Ordnance and Gunnery.
Principles of Ordnance and Gunnery.

Mineralogy and Geology. The elements of both sciences.

Civil Engineering. Elements of Civil Engineering ; especially those which relate to building materials and strength of materials.

Military Engineering. Elements of Field Fortifications.


The Constitution of the United States ; Rules and Articles of War ; the Law of February 8, 1815, organizing the Ordnance Department.

Tactics. School of the Soldier and Company; of the Squadron and of the Battery.


He must be perfectly conversant with all that is required of a Second Lieutenant of Ordnance, and, in addition thereto, with the following subjects :

Civil and Military Engineering and Architecture. Elements of Permanent Fortification ; theory and practice of the Steam Engine ; general principles of Machines; general principles of Architecture ; familiar knowledge of all woods used in Ordnance constructions.

Chemistry, Mineralogy, and Geology. Familiarity with, and the process of reducing, the ores of all metals which enter into the fabrication of Ordnance stores.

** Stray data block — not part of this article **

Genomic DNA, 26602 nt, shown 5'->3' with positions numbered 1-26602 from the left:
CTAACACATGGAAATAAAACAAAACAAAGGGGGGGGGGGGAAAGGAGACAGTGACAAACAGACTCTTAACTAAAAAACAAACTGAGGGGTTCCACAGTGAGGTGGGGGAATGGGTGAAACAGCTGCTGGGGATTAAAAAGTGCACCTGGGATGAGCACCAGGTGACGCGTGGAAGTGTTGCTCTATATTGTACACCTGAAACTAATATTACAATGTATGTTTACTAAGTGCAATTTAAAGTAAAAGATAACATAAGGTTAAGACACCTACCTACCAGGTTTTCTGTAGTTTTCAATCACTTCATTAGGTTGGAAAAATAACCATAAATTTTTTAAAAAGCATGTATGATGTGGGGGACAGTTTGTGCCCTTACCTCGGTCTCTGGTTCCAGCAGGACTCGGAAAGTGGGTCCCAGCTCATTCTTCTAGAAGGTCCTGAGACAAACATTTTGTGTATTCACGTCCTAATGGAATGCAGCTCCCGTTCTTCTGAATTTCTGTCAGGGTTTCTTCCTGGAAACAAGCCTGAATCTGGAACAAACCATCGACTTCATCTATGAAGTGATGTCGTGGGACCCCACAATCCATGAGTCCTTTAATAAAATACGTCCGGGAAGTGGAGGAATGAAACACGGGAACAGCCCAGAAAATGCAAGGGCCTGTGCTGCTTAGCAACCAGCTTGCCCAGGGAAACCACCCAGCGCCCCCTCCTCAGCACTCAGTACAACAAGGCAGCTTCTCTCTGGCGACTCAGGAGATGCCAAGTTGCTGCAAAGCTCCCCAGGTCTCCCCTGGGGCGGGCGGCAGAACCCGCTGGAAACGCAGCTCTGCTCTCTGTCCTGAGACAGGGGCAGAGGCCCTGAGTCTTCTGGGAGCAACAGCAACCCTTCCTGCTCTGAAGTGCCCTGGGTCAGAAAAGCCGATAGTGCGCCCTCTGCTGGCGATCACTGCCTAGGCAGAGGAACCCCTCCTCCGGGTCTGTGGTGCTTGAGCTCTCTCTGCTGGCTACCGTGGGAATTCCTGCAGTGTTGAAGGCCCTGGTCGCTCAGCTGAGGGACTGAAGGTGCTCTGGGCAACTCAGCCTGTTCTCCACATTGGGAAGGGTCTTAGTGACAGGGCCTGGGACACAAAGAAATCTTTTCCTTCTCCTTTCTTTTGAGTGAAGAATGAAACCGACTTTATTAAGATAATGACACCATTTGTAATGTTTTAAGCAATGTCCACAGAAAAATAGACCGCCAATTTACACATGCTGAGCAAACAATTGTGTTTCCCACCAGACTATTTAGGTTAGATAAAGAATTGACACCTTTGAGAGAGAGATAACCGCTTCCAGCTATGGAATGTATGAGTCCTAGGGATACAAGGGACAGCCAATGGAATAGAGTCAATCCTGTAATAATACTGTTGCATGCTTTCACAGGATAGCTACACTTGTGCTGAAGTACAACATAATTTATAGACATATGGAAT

Law, Regulations, and Organization. The General Regulations of the Army and the General Regulations of the Ordnance Department; all laws relating to the Ordnance Department since its organization ; Military Law, and the practice of CourtsMartial ; Kent's Commentaries ; Thackeray's Army Organization and Administration.

Tactics. Infantry, Cavalry, and Artillery Tactics.

Technology. A thorough acquaintance with the resources and business of all the Arsenals at which, as a Second Lieutenant, he may have been stationed; As regards the kind of Ordnance supplies made at each ; the capacity for manufacturing; the cost of labor and material as compared with each other; the extent of store-room ; and the advantages or disadvantages, in a geographical and military point of view, for the business carried on at each.

Perfect familiarity with the method of enlisting, mustering, paying, and discharging soldiers; of receiving and issuing all Ordnance stores ; the technical names and uses of stores, tools, machines, and other articles used in the Ordnance service; of making all monthly returns to the Adjutant General, the Treasury, and the Ordnance ; of making quarterly and annual papers of all kinds ; in short, the whole method of administration in force at each post.

A thorough acquaintance with the duties and responsibility of an Assistant Quartermaster, or an Assistant Commissary, and all the duties and regulations of the Departments.


In addition to all required of a Lieutenant: